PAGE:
Back Issue #130 September 2021 (magazine review).

September 17, 2021 | By | Reply More

This issue of ‘Back Issue’ is rather unique as it focuses on when comicbook characters promote everything from food to…well…especially sugary food, even if they rarely indulged in it themselves and behind the scenes things. But first, Alan Kupperberg tells of his time being the editor of DC Comics promotional material. It would be interesting seeing a comparison to Marvel’s version and see how they differed.

Mike Eury focuses on Hostess’ Twinky bars and how they were promoted across 5 different comicbook companies using their primary characters from the mid-1970s-mid-1980s. Oddly, the X-Men weren’t used because they weren’t considered high-profile enough. Then again, although the promoters, Bates & Co., were comicbook fans, much of that came from the 1960s. What came onto the pages was their writing with the publishers correcting errors when need to and consistency to characters they actually had or were too close to characters that weren’t villains, ie Ice Master instead of Iceman. There are also plenty of pages of this material which should stir memories of their 15 year tenure.

In case you think Popeye didn’t get in on the act, Mark Arnold points out he was busy doing ‘vocational guidance’ with careers advice and eating good food.

Then we are back to DC Comics as John Wells goes over their attempts to get their own clubs going although at around 2000 members, little success. Objectively, dividing them into separate chapters for different characters might have seemed a good idea but I think it would have divided their fans a bit too much and certainly cost too much if they wanted each of the 12 chapters on limited pocket money.

If you ever wondered what was on DC Comics’ ‘Hot-Line’ back in the mid-1970s, then Steven Thompson will fill you in. At 100,000 calls a week, it didn’t last long, mostly because the lines were frequently jammed.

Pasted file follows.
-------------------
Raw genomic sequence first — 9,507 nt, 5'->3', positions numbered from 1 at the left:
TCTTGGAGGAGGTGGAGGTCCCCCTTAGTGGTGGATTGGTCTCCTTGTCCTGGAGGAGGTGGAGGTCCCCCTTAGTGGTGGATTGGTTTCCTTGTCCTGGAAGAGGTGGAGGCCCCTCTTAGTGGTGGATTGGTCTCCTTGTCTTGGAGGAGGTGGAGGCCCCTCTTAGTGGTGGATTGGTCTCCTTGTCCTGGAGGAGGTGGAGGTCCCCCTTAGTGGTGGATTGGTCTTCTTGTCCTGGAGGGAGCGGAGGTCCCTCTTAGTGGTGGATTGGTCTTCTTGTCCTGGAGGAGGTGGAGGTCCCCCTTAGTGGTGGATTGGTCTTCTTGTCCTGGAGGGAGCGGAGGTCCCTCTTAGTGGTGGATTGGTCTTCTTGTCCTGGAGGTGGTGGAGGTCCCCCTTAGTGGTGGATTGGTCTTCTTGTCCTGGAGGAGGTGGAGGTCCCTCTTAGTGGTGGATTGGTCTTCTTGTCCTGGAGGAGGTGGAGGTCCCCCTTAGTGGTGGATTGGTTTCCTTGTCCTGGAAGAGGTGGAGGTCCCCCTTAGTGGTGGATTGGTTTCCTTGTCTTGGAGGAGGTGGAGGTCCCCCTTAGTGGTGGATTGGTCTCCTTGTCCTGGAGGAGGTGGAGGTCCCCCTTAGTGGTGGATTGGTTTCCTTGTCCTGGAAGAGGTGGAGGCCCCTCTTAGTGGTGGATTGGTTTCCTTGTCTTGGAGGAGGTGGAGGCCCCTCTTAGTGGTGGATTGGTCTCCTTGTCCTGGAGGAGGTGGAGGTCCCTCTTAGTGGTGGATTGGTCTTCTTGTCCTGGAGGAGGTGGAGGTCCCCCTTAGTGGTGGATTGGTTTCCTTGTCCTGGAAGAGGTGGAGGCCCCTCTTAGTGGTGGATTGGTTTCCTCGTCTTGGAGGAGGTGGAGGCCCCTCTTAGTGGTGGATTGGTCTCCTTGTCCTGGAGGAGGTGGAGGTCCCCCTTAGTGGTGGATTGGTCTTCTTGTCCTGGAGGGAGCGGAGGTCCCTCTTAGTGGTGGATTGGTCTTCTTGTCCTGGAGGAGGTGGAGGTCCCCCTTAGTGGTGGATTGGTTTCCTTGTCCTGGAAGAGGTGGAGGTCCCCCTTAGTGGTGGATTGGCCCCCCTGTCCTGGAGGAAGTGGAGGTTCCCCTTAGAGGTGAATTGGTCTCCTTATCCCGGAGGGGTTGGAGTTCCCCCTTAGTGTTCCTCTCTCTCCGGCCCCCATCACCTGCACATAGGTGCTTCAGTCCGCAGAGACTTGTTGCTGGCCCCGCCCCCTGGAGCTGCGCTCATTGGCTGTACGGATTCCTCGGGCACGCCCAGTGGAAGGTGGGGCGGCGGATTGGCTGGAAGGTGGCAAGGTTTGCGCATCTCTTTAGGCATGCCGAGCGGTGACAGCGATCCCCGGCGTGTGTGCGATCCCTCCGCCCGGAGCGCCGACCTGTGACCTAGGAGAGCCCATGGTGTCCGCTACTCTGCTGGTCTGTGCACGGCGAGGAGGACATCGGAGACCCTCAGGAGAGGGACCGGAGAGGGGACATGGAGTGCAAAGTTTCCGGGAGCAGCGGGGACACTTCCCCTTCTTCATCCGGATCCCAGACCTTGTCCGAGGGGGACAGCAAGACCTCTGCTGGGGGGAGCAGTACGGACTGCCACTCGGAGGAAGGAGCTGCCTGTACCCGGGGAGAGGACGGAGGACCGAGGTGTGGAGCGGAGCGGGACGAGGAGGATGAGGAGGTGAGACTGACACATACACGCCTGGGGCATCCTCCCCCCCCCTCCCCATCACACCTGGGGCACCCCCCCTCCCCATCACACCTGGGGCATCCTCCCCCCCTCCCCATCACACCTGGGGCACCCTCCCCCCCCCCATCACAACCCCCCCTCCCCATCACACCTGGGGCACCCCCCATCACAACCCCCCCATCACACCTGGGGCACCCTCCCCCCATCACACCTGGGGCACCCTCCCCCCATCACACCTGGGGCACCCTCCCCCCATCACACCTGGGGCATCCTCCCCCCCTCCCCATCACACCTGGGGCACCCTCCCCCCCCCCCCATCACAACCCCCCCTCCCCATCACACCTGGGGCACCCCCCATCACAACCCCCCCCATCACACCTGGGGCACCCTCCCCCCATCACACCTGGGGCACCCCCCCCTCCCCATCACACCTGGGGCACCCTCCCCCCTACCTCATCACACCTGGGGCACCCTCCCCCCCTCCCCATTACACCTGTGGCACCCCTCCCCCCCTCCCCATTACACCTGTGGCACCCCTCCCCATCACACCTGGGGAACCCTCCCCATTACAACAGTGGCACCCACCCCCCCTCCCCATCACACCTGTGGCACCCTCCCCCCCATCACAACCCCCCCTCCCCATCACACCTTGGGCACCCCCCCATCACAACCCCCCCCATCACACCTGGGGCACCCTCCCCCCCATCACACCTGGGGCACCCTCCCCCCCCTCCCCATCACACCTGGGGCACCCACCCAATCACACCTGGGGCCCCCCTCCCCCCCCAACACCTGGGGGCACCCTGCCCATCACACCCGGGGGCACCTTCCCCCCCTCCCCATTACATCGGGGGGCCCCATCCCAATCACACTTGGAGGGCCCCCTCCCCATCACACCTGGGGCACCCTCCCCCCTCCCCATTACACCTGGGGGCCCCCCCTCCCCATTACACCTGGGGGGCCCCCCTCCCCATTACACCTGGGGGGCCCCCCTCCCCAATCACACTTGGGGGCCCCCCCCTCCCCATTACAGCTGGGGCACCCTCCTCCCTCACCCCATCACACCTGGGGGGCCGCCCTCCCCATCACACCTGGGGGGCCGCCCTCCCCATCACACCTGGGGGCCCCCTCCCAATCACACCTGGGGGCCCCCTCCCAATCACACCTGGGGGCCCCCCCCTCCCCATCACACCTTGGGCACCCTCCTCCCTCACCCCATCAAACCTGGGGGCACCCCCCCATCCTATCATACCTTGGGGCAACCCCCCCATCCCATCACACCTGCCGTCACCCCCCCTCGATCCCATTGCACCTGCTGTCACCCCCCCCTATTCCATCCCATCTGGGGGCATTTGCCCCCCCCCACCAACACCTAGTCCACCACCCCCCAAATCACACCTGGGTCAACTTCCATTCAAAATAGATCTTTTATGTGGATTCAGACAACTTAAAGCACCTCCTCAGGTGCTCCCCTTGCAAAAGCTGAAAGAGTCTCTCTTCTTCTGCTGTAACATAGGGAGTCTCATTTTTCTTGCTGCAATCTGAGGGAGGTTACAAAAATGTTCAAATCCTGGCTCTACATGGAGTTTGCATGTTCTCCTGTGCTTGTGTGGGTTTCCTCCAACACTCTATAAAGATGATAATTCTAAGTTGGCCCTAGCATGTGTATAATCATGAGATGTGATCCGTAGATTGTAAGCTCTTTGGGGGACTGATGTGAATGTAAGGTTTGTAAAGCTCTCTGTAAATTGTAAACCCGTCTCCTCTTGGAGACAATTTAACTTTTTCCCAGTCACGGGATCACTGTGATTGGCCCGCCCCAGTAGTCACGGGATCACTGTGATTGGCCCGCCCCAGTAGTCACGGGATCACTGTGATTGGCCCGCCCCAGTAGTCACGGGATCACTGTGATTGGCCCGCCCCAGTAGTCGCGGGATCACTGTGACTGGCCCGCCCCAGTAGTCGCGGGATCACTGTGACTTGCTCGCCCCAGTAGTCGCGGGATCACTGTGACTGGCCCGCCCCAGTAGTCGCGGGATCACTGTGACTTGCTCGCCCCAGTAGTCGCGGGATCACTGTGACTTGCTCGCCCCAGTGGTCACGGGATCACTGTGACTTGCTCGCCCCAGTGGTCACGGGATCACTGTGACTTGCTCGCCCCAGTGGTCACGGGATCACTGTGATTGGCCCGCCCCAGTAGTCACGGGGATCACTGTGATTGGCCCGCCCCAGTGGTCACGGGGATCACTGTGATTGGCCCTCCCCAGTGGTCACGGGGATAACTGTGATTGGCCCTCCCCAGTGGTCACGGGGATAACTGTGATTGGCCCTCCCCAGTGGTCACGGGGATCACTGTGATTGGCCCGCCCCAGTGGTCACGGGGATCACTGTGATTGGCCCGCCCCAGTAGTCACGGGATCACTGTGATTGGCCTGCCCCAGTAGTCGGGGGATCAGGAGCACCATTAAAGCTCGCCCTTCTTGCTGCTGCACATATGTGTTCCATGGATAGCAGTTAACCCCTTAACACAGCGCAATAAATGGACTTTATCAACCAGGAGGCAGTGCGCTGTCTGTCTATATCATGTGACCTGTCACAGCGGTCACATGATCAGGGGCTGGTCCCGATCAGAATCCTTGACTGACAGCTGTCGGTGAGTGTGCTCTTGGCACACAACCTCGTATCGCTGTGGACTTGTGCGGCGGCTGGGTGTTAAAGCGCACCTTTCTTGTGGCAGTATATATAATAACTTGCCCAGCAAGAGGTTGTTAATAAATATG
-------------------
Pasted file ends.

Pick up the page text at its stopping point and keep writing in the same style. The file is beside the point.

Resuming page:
Probably the biggest section of this issue is Ed Lute’s look at DC Comics promotional prevues or previews of 16 page samplers in their on-going comics. They did some 14 of them in all and if you’re wondering which one is now the rarest, look to DC Comics # 26 with its ‘Titans’ insert. I do suspect those of you reading this article will be in search of issues you missed for any particular favourite.

Nearly finally, something I doubt if many of you have heard of, let alone seen, is Marvel Quarterly And Annual Reports’ where they look at their accounts with a super-hero feel before the company went bankrupt. Eric Breaker gives the run-down and it must have give some smiles from some of their investors. Well, at least for a while. An odd fact was the Marvel bankruptcy was down to their purchase of Fleer trading cards and the Major League Basketball strike in 1994 and no sale of their sports cards during that period.

There is also a pictorial memorial for Steve Lightle (1959-2021), a cardiac arrest after a covid-diagnosis.

For a heavy duty ‘Back Issue’, this was actually a fairly easy read, mostly because of so much behind-the-scenes information and it fills in a lot of blanks as to what else went on.

GF Willmetts

September 2021

(pub: TwoMorrows Publishing. 82 page illustrated magazine. Price: $ 9.95 (US). ISSN: 1932-6904. Direct from them, you can get it for $ 9.95 (US))

check out websites: www.TwoMorrows.com and https://twomorrows.com/index.php?main_page=product_info&cPath=98_54&products_id=1620


Category: Magazines, Superheroes

About the Author ()

Geoff Willmetts has been editor at SFCrowsnest for some 21 plus years now, showing a versatility and knowledge in not only Science Fiction, but also the sciences and arts, all of which has been displayed here through editorials, reviews, articles and stories. With the latter, he has been running a short story series under the title of ‘Psi-Kicks’ If you want to contribute to SFCrowsnest, read the guidelines and show him what you can do. If it isn’t usable, he spends as much time telling you what the problems is as he would with material he accepts. This is largely how he got called an Uncle, as in Dutch Uncle. He’s not actually Dutch but hails from the west country in the UK.

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